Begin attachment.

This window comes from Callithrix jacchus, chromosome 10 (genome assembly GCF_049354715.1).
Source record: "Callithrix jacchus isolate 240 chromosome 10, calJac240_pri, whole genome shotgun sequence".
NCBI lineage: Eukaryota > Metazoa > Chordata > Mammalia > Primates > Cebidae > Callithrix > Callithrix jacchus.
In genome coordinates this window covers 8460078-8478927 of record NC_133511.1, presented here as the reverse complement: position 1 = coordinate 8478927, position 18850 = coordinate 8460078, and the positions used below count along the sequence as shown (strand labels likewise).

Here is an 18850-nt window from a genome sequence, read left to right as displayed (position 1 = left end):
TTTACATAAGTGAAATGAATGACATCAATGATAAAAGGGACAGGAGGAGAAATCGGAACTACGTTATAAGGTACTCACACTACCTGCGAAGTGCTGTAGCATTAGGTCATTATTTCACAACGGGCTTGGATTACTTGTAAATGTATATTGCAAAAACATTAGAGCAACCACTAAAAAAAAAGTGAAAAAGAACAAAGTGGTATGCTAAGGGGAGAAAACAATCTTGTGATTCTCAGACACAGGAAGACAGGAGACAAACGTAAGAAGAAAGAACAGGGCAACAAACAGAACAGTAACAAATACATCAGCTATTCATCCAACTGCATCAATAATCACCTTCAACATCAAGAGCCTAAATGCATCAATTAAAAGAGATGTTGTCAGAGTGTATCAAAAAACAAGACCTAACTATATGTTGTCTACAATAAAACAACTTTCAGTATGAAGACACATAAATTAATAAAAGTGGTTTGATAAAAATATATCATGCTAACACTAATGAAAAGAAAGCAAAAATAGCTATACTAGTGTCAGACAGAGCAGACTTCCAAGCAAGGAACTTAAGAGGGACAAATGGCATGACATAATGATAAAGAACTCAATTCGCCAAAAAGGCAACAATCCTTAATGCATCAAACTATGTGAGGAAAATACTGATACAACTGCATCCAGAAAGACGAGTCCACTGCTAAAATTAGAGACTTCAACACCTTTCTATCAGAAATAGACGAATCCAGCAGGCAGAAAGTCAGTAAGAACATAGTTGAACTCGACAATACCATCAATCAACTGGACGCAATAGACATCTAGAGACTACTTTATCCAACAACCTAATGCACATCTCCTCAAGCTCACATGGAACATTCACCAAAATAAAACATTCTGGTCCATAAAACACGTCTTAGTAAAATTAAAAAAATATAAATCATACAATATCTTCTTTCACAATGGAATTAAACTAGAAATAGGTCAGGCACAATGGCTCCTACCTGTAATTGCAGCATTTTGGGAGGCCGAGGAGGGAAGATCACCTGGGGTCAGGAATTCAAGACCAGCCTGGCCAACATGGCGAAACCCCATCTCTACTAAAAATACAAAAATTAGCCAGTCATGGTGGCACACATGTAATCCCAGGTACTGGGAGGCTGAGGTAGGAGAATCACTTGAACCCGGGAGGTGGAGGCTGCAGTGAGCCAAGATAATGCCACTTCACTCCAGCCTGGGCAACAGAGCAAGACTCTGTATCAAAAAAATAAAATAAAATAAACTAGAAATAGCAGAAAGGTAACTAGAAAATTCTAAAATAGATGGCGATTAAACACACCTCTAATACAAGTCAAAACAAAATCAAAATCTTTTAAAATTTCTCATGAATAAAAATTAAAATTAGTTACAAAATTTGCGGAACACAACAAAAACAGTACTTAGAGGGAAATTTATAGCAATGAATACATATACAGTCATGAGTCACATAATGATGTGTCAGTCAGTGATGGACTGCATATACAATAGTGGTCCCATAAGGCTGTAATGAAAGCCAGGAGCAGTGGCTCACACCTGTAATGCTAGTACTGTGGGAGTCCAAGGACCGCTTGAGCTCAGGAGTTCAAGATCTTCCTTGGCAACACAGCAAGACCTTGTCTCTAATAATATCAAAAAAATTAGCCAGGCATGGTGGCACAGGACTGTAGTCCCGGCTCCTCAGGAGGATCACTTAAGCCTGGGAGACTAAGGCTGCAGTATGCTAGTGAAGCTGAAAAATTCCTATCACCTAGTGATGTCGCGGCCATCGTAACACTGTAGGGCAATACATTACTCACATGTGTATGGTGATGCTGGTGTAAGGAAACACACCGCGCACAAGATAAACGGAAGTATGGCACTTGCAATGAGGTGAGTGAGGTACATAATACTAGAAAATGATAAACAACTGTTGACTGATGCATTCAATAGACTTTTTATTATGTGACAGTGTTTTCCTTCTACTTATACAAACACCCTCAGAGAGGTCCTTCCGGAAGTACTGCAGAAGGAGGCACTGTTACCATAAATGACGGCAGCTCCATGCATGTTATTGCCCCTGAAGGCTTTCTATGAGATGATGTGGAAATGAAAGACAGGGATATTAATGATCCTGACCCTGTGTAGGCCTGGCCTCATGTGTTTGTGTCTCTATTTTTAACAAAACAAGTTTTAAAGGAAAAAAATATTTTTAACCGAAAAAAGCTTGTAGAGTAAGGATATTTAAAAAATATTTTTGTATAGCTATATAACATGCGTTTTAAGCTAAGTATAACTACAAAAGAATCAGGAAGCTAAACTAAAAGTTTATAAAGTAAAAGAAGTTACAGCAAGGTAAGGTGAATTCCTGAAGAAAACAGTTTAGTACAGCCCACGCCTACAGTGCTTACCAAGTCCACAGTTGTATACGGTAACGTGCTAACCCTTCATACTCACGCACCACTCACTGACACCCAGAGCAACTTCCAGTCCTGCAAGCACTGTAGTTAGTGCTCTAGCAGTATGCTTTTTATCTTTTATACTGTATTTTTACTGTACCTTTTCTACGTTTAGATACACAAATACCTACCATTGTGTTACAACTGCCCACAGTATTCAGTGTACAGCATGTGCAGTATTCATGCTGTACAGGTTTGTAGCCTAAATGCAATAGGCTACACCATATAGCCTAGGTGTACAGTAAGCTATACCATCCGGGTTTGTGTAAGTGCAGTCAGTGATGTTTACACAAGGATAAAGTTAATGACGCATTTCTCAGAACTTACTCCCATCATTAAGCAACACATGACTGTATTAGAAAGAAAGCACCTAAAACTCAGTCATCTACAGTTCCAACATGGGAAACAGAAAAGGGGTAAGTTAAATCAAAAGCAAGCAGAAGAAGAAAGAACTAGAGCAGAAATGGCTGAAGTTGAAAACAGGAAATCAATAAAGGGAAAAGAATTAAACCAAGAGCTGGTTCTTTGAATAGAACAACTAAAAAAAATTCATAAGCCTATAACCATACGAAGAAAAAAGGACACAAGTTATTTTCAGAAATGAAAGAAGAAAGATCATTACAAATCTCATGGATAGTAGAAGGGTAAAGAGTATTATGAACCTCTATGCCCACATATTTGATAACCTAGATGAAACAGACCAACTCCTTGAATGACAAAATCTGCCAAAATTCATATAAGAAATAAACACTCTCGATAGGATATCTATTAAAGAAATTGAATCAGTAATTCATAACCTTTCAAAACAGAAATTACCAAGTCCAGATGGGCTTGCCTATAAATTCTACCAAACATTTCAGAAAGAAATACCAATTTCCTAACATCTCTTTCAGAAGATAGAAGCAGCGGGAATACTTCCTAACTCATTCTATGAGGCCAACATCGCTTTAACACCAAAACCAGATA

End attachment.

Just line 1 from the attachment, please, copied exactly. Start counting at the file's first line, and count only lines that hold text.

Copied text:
This window comes from Callithrix jacchus, chromosome 10 (genome assembly GCF_049354715.1).